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Wednesday, April 14, 1999 Published at 13:41 GMT 14:41 UK


Sci/Tech

Coffin to open up Roman Britain

The decoration of the lead coffin is unusually ornate

A Roman coffin will be opened on Wednesday evening in London and could contain the remains of the most important Roman person ever found in Britain.


Curator Jenny Hall says the find is unique
Only a person of very high status could have been rich enough to afford both a stone sarcophagus and a sealed lead coffin ornately decorated with scallop shells.

Burying such a heavy object around the start of the fourth century AD would also have been a rare and expensive event. It was uncovered a few weeks ago, six metres (20 feet) down.


[ image: The Roman VIP could be a woman or a child]
The Roman VIP could be a woman or a child
The contents of the coffin will be revealed when archaeologists wearing protective suits and masks open it, hoping to learn more about the ruling class of Roman London.

"This coffin without doubt belongs to someone very important," says Dr Simon Thurley, Director of the Museum of London. "We know a huge amount about Roman London, but very little about the very, very important people who governed it."

The revelations from the coffin should give new insight into that aspect of Roman life.

Very valuable "grave goods" have already been found alongside the sarcophagus. These were placed to help the deceased on their journey into the afterlife.

"What we found is very interesting and is unique to this country," Jenny Hall, the museum's Roman Curator told BBC News Online. "Amongst other things, we found a little jet box and a long glass flask which probably would have held perfumed ointments."

The stone sarcophagus is 2.1m by 1.2m (seven by four feet), but the lead coffin is only 1.5m long (five feet). This, says Mrs Hall, suggests that the person buried was either a woman or a child.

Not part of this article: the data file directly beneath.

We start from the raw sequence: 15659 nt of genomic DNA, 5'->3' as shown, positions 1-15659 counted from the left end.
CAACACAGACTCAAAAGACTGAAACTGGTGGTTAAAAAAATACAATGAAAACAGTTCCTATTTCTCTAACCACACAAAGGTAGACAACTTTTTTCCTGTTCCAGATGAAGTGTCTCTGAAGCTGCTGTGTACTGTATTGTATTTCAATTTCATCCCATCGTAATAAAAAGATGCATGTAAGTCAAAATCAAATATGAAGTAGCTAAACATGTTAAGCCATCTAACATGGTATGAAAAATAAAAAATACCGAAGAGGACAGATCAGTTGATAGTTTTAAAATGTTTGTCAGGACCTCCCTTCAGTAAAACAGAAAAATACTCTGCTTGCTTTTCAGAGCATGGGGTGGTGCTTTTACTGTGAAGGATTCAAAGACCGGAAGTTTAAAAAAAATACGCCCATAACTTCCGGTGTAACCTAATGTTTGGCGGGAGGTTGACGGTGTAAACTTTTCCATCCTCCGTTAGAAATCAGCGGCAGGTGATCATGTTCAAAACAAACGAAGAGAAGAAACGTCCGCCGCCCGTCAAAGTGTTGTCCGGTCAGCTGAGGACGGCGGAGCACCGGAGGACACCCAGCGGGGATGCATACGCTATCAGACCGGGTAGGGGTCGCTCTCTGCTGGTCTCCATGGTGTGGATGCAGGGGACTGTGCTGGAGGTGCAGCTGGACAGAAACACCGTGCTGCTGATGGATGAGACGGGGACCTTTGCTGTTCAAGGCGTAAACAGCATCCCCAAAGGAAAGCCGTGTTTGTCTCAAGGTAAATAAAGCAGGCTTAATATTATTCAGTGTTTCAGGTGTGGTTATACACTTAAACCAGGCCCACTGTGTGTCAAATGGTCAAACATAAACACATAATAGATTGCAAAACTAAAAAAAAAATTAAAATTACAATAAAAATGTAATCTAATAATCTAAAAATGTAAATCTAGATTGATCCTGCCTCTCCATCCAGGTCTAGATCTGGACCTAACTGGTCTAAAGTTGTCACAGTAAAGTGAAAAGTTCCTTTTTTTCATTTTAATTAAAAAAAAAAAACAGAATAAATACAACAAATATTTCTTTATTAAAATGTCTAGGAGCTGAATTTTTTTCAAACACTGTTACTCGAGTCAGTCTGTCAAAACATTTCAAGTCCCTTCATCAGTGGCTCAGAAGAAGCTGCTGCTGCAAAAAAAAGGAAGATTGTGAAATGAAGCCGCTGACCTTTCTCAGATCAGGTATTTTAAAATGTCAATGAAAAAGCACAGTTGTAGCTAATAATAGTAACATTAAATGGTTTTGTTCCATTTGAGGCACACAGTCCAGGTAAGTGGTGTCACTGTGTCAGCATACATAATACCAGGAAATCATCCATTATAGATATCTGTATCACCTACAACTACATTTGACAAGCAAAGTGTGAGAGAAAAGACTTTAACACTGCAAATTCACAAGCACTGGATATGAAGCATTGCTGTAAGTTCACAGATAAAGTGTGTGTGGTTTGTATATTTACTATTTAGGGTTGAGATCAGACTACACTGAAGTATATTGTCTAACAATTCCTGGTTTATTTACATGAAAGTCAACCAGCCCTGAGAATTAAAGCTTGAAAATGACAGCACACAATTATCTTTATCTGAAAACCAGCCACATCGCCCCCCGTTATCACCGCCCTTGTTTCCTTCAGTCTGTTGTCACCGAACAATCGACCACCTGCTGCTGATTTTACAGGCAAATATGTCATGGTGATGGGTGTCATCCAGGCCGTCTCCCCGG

Dr Simon Thurley explains the significance of the find
Assuming there is a skeleton found inside, the archaeologists hope that clothes, jewellery, and even shoes will be found, alongside plates and jugs containing food for the journey into the afterlife.

The bones themselves will, after analysis, reveal the diet and health of rich Roman Londoners.

There is unlikely to be a name inside the coffin but there is a small chance that some body tissue will have survived. The Romans sometimes packed coffins with gypsum or chalk and this may have preserved some of the body.


[ image: The former site of London's Spitalfields Market is being redeveloped]
The former site of London's Spitalfields Market is being redeveloped
This is the reason for the protective suits - a puff of vapour released from the coffin could contain 1,700-year-old bacteria.

If bones, textiles or body tissue is discovered, the team will have to act quickly to prevent it crumbling away when exposed once again to the air.

The sarcophagus is the most important Roman burial find uncovered since at least 1877, when another coffin was found.

But after over a century of scientific progress, there are high hopes that this coffin will reveal more than ever about Roman Britain.

Images courtesy of the Museum of London Archaeology Service



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